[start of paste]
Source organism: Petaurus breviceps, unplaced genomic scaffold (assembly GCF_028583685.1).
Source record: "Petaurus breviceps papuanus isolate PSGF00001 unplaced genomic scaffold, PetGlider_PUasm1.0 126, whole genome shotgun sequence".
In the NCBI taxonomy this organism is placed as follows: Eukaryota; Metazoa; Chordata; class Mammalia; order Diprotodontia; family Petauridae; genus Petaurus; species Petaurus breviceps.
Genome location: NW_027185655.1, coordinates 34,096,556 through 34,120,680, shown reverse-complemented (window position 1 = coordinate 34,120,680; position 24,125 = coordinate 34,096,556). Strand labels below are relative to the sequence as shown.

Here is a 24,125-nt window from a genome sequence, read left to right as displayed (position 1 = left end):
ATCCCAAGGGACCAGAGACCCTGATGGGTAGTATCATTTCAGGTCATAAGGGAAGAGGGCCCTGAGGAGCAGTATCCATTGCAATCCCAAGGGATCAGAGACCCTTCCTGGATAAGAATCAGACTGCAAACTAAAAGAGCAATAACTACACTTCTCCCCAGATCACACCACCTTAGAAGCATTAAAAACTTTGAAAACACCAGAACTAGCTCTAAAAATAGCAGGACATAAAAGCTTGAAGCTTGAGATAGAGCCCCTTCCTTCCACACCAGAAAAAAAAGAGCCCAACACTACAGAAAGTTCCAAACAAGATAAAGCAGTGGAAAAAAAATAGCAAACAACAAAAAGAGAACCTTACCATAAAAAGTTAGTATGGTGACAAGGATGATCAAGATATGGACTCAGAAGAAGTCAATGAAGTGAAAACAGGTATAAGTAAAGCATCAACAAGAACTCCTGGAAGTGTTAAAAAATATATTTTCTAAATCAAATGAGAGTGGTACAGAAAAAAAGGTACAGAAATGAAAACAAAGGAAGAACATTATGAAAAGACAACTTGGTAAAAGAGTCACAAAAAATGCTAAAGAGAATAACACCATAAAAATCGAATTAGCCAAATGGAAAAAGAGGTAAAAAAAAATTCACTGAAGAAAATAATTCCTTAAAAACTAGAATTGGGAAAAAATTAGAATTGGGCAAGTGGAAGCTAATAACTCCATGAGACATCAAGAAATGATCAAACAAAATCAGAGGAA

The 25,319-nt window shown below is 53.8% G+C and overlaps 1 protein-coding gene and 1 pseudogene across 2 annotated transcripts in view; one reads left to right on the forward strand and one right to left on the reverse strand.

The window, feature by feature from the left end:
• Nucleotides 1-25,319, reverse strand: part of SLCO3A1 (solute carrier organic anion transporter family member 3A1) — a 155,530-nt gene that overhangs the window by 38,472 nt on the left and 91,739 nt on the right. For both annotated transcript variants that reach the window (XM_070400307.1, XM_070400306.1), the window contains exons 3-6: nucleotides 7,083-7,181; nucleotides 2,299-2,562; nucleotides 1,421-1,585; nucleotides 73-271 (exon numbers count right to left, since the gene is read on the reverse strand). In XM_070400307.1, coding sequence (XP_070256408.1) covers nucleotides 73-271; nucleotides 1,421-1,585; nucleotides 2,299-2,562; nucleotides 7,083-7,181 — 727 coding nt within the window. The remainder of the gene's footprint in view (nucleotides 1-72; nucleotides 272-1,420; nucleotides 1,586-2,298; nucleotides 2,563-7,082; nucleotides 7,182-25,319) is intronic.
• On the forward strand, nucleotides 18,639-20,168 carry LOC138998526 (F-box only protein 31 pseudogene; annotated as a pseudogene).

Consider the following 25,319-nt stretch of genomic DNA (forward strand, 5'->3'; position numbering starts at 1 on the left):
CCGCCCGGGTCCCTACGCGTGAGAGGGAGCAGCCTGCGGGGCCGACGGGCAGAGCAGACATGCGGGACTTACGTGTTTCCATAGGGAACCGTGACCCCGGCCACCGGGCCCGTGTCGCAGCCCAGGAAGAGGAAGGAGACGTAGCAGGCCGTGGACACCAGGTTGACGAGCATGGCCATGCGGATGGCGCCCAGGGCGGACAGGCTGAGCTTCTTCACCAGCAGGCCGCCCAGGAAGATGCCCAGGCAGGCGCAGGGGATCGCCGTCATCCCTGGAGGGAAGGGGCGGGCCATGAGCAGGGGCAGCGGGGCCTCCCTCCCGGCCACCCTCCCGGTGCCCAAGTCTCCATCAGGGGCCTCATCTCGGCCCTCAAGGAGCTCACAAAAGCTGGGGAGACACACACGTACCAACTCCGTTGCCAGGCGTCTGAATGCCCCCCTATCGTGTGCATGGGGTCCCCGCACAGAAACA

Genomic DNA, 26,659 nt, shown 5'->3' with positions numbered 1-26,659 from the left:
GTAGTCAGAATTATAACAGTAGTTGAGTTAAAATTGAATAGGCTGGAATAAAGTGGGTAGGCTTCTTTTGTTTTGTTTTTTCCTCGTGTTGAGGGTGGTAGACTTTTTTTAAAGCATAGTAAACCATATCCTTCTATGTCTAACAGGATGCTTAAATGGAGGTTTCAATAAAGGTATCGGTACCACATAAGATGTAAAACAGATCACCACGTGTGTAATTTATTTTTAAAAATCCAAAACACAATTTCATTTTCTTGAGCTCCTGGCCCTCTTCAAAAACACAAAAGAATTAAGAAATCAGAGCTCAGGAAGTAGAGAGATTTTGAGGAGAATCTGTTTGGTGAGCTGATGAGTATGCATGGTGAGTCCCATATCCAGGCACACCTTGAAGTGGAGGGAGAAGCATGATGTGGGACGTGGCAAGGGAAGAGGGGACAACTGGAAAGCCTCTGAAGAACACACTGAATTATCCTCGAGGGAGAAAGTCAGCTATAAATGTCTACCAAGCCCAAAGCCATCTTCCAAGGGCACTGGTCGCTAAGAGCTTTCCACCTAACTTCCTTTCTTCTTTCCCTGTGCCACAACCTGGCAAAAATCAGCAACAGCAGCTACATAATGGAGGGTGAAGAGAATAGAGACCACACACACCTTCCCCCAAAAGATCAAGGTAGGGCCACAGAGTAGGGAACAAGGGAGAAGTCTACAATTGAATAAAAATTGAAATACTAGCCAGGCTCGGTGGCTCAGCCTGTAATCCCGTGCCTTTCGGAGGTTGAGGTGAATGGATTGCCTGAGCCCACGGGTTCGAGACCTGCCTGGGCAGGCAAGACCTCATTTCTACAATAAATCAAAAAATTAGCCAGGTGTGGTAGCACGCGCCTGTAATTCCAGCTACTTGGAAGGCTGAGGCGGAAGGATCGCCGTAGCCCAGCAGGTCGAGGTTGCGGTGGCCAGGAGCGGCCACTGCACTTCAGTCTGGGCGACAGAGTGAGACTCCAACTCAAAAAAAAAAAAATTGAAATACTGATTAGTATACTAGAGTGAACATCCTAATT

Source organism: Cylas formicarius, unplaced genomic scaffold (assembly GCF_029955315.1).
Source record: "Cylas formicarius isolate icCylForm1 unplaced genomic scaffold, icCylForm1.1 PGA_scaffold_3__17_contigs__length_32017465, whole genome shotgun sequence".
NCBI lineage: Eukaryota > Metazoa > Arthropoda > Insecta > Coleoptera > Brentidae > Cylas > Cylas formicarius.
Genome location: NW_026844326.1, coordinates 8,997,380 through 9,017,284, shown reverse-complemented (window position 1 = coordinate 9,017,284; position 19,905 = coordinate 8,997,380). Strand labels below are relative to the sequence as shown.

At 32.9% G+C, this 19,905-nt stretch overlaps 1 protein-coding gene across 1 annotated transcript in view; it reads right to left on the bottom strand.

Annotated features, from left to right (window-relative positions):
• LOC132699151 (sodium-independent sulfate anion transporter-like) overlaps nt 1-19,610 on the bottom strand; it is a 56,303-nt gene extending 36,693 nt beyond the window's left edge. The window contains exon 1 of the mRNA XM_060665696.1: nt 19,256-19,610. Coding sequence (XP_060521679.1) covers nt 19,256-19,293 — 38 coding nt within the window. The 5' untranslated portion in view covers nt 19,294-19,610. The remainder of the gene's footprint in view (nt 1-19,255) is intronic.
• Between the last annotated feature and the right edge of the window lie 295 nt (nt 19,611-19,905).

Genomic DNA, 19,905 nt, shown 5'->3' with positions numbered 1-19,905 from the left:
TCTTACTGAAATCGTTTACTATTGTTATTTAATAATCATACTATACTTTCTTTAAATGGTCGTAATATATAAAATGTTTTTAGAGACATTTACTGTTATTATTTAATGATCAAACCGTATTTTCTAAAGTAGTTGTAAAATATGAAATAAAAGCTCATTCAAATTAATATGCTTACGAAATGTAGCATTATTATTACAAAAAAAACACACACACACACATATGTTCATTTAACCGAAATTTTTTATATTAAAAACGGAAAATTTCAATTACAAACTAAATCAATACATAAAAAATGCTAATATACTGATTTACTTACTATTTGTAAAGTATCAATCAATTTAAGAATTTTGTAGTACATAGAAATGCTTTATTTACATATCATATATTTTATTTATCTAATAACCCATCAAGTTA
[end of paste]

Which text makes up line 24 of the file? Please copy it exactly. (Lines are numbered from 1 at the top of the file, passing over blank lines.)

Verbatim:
TCTTACTGAAATCGTTTACTATTGTTATTTAATAATCATACTATACTTTCTTTAAATGGTCGTAATATATAAAATGTTTTTAGAGACATTTACTGTTATTATTTAATGATCAAACCGTATTTTCTAAAGTAGTTGTAAAATATGAAATAAAAGCTCATTCAAATTAATATGCTTACGAAATGTAGCATTATTATTACAAAAAAAACACACACACACACATATGTTCATTTAACCGAAATTTTTTATATTAAAAACGGAAAATTTCAATTACAAACTAAATCAATACATAAAAAATGCTAATATACTGATTTACTTACTATTTGTAAAGTATCAATCAATTTAAGAATTTTGTAGTACATAGAAATGCTTTATTTACATATCATATATTTTATTTATCTAATAACCCATCAAGTTA